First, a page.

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So I have two routers on my home network: one is provided by my ISP, and the other is my private router. Router A- ISP router: 192.168.1.x router B- private router: 192.168.2.x

Clients on my router A's LAN network cannot ping clients on my B's network. However, clients on B can ping clients on A. Does this provide any security, if I allow friends/visitors to use my ISP's router? Or is this only security through obscurity. So if an attacker managed to get into router A, can they see clients on router B easily?

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2 Answers 2

up vote 5 down vote accepted

Well that's happening because it's probably using NAT for router B. It's not bad but it's not bad practice. Obviously if they can get into router A then technically they can indeed take over the network. So if router B sends traffic router A will see that flow.

Now if you want a good setup, the key is to make several subnets and restrict them accordingly. For instance make three different subnets:

  • 192.168.1.0 management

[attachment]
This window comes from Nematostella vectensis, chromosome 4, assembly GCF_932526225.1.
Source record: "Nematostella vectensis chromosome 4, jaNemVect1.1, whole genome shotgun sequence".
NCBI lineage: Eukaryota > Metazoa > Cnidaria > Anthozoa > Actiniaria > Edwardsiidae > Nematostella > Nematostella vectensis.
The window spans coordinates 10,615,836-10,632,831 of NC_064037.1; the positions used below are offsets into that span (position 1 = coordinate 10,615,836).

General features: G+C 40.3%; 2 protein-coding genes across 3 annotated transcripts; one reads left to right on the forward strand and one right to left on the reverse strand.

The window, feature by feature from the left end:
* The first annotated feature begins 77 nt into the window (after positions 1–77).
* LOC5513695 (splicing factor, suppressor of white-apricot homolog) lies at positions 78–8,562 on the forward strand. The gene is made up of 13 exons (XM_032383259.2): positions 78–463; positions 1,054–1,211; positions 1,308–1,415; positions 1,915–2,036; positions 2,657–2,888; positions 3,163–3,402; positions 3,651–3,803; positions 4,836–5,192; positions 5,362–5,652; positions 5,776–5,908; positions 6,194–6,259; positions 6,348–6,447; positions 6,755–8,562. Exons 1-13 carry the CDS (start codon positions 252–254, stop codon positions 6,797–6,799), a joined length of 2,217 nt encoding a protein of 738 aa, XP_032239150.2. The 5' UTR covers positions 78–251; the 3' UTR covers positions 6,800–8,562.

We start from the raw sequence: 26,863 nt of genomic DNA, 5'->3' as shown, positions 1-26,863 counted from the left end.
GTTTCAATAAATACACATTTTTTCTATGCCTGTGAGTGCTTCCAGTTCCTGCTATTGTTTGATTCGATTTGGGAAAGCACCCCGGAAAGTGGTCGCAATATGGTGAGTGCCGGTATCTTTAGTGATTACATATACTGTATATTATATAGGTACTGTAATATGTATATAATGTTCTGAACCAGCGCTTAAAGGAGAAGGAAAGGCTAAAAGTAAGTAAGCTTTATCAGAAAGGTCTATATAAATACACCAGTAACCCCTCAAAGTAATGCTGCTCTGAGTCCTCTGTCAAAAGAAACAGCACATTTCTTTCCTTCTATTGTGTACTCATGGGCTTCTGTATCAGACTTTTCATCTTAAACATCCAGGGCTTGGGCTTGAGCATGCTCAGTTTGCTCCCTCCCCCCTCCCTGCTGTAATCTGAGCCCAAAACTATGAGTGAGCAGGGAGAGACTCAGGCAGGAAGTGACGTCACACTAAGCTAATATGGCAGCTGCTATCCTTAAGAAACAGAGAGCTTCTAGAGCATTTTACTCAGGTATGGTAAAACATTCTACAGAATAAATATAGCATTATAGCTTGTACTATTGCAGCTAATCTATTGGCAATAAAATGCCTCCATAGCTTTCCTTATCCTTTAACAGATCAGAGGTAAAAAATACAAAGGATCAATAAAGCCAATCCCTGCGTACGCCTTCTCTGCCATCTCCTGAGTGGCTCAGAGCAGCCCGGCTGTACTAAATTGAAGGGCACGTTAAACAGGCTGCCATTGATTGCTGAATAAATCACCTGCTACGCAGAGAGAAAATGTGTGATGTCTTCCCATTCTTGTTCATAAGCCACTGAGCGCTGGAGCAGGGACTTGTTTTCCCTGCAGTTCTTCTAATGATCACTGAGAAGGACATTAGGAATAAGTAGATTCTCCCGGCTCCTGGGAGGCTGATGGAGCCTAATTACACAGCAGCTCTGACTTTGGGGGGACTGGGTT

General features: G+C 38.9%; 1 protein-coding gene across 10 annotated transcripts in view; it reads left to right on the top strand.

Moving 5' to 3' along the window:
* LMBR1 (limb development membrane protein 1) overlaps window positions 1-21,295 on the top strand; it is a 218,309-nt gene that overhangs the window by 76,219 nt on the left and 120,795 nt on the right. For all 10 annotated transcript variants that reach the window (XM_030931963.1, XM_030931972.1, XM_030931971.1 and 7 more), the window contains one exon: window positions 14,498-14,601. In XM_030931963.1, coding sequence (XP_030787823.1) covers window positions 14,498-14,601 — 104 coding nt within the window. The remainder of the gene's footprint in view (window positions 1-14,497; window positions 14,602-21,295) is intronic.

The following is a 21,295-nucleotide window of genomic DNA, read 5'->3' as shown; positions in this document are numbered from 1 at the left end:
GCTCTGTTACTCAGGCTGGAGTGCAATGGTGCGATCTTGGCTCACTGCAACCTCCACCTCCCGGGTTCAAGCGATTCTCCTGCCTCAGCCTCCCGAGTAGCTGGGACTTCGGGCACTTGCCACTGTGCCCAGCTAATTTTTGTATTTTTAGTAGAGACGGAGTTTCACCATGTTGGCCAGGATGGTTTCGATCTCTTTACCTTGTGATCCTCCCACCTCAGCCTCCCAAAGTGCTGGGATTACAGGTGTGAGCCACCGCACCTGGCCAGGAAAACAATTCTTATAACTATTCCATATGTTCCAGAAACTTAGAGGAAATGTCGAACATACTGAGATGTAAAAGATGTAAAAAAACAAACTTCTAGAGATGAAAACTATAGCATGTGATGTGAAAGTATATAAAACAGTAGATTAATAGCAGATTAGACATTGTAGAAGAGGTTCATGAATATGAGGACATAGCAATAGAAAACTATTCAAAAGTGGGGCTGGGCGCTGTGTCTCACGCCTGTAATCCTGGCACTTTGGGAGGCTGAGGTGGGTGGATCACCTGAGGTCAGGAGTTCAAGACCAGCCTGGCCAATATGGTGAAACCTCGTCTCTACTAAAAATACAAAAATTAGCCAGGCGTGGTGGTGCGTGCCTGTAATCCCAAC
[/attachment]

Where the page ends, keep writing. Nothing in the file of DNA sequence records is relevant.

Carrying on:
• 192.168.2.0 trusted
  • 192.168.3.0 visitors

These networks should be separated and should not route between each other (but you can route from trusted to visitors, but not vice versa (firewall function)). You can then assign a port on your router which has the 192.168.1.0 network configured so you can access the managment interface (this should not be reachable from the two other networks). This prevents attackers from accessing your routers.

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It's not exactly security through obscurity,but more like circumstantial security. Since clients of B are internally NAT'd, they can ping A but not the other way around, similar to how you can ping only the router of another friend on the Internet since they too are prolly in a NAT.

Speaking from experience in offensive security, a network like that can be compromised in several ways right from attacking the router B (hosting your private subnet) to ARP Spoofing or network traffic analysis. This would however depend upon the expertise of the attacker.

Like Lucas said, Firewall policies are definitely one way to secure yourself better, but judging by your post this matter is of house-hold security not a corporate.

But, since this is really not a problem when internal clients are concerned (the attacker ie. would have to be in your house), so just ensure your WiFi is well secured towards externals. The WiFi Alliance has a paper on securing personal WiFi.

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